Blog

Blog

What International Women's Day Means to NCADV

March 8th marks International Women's Day, a day set aside for collective action towards gender parity. We're honoring this important date here at the National Coalition Against Domestic Violence by sharing with you what this day means to us, as staff and board members of NCADV.

Ruth M. Glenn, President/CEO

"When I reflect on the history of women in the world, most especially our nation, I realize every March how far we have to go. We are still working to have the same rights and privileges that men have had throughout history. Our history should eventually reflect, rightfully the women who have shaped our nation be is in social justice, the workplace, laws, and of course most especially the work we continue to do to change women's status in all areas. We will continue to act as changemakers. Changing the world for women and ensuring that history never forgets those who came before and those who will make the imprint moving forward."

 

Cheryl Davis, Board President

"It's so interesting to me how very different my experience in life is as a woman from that of men, in general, based solely on my gender. And, unless they ask, or seek to learn, many men often have no idea what these profound differences are. This moment in history is an incredible opportunity, let's Press for Progress!"

 

 

 

Leon Duran, Executive Assistant to the President & CEO

"International Women's Day to me is a good time to glance in the rearview mirror to see how far women have come but also a time to keep an eye on the road ahead for all the wonderful things yet to come!"

 

 

Rachel Graber, Director of Public Policy

"International Women's Day reminds me that the work we do today is grounded in the work of the generations of advocates who came before us, and it will be continued by generations to come. It reminds me that misogyny and oppression of women are universal concerns; they cross every national border, every community, and every income bracket. We have a responsibility to ourselves and to each other to work together to liberate and empower women across the globe and in our own back yards."

 

 

Kristi Hall-Jiran, NCADV Board Member

"Until we live in a world where women are treated equally, in every sense of that word, it is both important and inspiring to have a day dedicated to highlighting the injustices faced by women the world over and for celebrating the inspiring accomplishments of countless women who have triumphed over adversity. I look forward to the time in which we no longer have need for International Women's Day and stand in solidarity with women worldwide until then."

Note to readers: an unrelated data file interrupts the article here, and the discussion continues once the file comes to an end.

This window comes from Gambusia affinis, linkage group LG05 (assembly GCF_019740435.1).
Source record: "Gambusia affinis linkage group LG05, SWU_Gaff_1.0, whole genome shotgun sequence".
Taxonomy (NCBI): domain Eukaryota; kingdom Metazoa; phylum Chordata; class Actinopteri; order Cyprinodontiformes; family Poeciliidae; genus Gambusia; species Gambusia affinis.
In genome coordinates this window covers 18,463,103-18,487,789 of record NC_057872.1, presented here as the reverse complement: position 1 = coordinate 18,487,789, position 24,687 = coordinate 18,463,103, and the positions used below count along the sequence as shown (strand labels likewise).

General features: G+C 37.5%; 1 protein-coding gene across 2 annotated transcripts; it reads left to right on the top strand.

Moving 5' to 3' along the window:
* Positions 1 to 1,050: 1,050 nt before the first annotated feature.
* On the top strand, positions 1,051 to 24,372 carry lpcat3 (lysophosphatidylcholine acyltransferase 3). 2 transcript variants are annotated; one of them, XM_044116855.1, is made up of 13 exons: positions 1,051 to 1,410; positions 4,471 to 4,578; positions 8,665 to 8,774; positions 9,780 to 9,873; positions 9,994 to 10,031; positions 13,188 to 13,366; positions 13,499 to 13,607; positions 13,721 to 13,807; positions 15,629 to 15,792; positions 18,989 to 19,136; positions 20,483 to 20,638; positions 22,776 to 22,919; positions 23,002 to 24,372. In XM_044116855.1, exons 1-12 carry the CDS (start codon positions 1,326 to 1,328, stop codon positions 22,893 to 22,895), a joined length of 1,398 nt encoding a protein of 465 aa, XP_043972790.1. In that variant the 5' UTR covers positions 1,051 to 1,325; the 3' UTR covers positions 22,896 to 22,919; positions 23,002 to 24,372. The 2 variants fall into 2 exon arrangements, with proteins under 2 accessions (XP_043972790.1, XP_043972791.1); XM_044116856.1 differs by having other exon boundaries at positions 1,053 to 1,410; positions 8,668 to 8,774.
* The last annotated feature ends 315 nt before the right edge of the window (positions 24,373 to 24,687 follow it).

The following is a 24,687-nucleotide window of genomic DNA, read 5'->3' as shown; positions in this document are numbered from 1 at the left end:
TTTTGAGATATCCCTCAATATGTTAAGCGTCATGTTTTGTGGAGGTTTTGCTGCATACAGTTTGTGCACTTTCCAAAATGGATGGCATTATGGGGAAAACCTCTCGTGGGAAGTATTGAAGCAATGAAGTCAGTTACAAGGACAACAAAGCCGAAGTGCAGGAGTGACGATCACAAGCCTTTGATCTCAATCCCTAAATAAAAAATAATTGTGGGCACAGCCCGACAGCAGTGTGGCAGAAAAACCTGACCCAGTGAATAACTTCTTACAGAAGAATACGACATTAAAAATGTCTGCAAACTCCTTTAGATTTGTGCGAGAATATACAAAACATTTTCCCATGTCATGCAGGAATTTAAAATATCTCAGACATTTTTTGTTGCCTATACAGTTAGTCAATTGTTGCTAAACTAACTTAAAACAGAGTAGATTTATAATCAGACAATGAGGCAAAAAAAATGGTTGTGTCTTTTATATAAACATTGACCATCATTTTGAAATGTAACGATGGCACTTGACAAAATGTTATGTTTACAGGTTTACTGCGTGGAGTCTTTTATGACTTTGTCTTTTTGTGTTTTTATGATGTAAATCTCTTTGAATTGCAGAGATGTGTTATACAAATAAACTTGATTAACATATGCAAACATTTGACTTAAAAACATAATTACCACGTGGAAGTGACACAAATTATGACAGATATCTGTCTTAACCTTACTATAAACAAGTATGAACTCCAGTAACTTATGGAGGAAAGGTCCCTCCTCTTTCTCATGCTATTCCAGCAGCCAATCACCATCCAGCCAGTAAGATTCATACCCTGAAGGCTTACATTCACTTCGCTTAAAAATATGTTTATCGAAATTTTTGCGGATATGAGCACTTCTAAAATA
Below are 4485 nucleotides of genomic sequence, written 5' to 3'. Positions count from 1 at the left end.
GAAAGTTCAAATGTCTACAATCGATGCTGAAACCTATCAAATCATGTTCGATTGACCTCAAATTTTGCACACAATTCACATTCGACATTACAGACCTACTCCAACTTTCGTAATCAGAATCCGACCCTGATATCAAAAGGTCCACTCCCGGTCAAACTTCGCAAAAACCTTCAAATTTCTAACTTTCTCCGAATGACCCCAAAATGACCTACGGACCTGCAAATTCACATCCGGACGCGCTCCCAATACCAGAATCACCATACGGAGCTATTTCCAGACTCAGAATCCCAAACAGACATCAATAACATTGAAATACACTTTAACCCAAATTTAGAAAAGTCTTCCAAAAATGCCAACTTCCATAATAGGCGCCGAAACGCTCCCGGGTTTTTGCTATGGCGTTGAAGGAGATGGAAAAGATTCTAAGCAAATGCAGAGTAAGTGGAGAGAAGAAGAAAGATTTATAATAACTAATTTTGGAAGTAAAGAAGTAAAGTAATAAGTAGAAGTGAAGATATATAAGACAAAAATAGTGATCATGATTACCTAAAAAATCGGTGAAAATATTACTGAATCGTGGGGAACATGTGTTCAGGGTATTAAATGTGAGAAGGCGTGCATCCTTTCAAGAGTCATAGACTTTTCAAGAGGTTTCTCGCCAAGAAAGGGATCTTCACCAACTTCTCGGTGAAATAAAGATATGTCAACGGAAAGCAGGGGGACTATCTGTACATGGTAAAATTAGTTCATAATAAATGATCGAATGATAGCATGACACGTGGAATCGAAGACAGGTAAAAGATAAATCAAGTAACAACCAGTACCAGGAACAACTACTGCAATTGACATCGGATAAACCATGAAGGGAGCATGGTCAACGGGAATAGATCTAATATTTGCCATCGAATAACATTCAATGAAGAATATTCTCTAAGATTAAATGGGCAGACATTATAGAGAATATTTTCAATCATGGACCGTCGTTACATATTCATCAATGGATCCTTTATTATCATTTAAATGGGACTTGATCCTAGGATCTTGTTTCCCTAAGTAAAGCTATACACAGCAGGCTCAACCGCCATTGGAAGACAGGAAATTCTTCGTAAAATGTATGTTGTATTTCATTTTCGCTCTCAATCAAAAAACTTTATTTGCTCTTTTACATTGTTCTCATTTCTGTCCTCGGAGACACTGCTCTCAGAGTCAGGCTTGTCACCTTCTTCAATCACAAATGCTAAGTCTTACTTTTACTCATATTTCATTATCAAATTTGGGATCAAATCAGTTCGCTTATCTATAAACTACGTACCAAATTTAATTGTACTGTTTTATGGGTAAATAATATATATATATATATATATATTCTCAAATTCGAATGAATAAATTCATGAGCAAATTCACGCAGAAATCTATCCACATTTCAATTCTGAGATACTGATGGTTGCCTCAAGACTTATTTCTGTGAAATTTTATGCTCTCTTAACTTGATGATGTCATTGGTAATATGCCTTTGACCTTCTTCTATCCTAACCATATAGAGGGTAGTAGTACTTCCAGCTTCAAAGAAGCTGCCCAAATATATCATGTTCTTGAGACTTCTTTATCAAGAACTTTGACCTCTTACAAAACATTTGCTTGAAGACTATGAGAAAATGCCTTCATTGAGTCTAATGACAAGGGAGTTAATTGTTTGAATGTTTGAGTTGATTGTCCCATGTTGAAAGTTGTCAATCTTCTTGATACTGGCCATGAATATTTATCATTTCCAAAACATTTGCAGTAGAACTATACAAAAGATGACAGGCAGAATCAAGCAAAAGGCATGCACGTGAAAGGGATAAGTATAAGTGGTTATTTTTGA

Sheba McCants, Outreach Programs Manager

"International Women's Day means celebrating the achievement of women globally, amplifying the voices, ideas and stories of women who often don't feel worthy, valued, important. It is about encouraging those around me to take action and #PressForProgress." 

 

 

Lynn Brewer-Muse, Communications Manager

"International Women's Day is a chance to honor the work done by our grandmothers as well as envision the lives that our granddaughters will enjoy -- lives marked by equality, respect, and freedom from violence."

 

 

SallyAnn Prier, Project Manager

"For me this International Women's Day is particularly exciting. Throughout history those in power have dominated others and society has accepted that oppression. Things are starting to shift; campaigns like #MeToo and #TimesUp are supporting and uniting the voices of the oppressed and forcing society to change. Those in power have been put on notice, and things are actually building momentum and real change is on the horizon. For every painful memory I have because of someone who used their power against me, I feel doubly energized to support this movement. And because of the other women and supporters of those women and all who have been oppressed, I feel exponentially empowered and hopeful to see what tomorrow looks like. To be able to engage in a movement that is actually affecting change is thrilling."

 

 

Aaron Steed, NCADV Board Member

"Domestic violence is not just a female issue, it is a male issue because the men that I know and respect love their wives, daughters, sisters, mothers and friends. That is why I'm spending my time and money to support NCADV."

Posted by Lynn Brewer-Muse at 7:00 AM
Partner with us

Become a Member

Learn More